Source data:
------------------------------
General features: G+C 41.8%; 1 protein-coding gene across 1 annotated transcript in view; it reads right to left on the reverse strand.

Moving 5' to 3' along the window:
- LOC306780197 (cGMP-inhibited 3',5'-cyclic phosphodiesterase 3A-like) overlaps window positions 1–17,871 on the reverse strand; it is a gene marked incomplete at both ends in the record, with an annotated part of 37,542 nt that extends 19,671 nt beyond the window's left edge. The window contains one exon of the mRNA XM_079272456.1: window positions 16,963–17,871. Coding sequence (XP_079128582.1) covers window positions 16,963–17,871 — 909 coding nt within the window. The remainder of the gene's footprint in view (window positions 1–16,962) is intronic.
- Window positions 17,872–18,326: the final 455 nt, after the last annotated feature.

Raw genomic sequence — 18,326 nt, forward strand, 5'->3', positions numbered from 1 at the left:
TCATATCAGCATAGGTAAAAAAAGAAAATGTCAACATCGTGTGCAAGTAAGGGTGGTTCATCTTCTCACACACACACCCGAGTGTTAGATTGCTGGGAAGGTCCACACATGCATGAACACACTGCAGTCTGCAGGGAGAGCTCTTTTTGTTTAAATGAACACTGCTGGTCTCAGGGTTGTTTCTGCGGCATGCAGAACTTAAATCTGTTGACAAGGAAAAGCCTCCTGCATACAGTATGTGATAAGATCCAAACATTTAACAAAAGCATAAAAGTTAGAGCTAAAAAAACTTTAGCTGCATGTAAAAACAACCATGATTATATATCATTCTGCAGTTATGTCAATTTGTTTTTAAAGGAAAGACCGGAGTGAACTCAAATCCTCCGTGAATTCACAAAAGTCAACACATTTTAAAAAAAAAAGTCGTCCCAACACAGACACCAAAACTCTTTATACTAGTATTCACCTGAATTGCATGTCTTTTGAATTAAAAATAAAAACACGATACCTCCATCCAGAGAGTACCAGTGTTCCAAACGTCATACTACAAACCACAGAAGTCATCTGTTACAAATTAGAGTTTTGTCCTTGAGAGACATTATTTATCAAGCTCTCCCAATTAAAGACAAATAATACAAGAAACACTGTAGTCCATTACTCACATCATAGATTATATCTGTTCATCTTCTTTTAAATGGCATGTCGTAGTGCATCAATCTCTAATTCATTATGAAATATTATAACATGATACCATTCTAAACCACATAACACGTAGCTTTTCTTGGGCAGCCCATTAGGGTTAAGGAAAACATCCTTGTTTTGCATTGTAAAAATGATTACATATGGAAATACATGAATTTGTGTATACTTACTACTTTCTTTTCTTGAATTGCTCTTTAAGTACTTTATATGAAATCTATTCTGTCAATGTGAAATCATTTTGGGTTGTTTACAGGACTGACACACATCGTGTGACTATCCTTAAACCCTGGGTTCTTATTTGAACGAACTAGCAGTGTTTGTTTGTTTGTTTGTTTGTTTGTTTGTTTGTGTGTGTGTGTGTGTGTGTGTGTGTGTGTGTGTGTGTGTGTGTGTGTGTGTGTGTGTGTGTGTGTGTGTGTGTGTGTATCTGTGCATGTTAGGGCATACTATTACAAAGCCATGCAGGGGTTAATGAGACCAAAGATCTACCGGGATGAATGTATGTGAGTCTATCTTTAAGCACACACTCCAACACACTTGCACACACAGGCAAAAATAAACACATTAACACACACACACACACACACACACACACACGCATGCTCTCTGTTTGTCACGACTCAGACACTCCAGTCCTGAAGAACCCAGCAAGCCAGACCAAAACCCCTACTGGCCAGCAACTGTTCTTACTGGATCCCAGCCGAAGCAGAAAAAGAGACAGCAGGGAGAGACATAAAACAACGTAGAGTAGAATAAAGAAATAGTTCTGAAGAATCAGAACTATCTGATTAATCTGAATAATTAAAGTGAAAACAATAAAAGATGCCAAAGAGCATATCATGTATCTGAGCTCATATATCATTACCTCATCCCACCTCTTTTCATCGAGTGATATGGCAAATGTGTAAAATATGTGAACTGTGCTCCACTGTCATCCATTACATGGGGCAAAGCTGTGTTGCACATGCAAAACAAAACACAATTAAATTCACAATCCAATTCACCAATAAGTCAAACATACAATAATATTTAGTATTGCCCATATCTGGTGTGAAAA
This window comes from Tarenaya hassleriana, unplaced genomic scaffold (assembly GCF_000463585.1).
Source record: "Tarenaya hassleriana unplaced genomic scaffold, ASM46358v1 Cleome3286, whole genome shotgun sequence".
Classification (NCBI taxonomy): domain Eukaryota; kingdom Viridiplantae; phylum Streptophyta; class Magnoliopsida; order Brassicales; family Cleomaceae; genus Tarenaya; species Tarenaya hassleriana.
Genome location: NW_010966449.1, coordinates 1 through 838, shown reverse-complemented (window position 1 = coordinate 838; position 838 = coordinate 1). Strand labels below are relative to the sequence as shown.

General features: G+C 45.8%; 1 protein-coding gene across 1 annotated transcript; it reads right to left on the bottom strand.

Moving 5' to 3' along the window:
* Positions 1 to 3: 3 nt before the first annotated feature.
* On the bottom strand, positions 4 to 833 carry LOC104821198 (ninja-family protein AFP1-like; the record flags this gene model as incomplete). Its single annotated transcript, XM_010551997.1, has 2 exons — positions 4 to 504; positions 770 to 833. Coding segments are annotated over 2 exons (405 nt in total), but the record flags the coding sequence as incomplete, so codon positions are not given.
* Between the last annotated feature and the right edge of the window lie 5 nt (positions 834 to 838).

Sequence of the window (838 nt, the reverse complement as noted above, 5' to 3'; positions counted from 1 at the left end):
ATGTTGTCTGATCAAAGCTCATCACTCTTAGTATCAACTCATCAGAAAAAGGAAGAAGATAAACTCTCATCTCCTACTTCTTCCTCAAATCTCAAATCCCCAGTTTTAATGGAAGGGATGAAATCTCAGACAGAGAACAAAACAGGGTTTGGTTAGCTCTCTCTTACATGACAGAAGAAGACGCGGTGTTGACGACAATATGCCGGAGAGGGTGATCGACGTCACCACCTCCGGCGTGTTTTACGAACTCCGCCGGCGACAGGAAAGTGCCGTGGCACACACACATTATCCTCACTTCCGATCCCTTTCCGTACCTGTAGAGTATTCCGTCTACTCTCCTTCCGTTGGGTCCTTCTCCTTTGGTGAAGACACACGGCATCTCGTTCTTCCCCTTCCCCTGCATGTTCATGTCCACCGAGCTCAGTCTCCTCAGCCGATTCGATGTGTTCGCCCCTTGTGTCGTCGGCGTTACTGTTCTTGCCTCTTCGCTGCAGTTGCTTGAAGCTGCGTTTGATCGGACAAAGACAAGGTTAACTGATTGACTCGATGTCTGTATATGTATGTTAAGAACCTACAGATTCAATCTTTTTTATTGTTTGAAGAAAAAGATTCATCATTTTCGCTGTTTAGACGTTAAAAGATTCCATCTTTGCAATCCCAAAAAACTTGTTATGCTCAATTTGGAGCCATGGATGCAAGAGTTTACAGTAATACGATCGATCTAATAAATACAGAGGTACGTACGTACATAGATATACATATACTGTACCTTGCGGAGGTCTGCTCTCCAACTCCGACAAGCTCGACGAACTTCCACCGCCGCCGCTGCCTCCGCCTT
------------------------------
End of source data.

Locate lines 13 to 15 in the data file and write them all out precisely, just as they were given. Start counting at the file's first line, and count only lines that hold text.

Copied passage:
* Positions 1 to 3: 3 nt before the first annotated feature.
* On the bottom strand, positions 4 to 833 carry LOC104821198 (ninja-family protein AFP1-like; the record flags this gene model as incomplete). Its single annotated transcript, XM_010551997.1, has 2 exons — positions 4 to 504; positions 770 to 833. Coding segments are annotated over 2 exons (405 nt in total), but the record flags the coding sequence as incomplete, so codon positions are not given.
* Between the last annotated feature and the right edge of the window lie 5 nt (positions 834 to 838).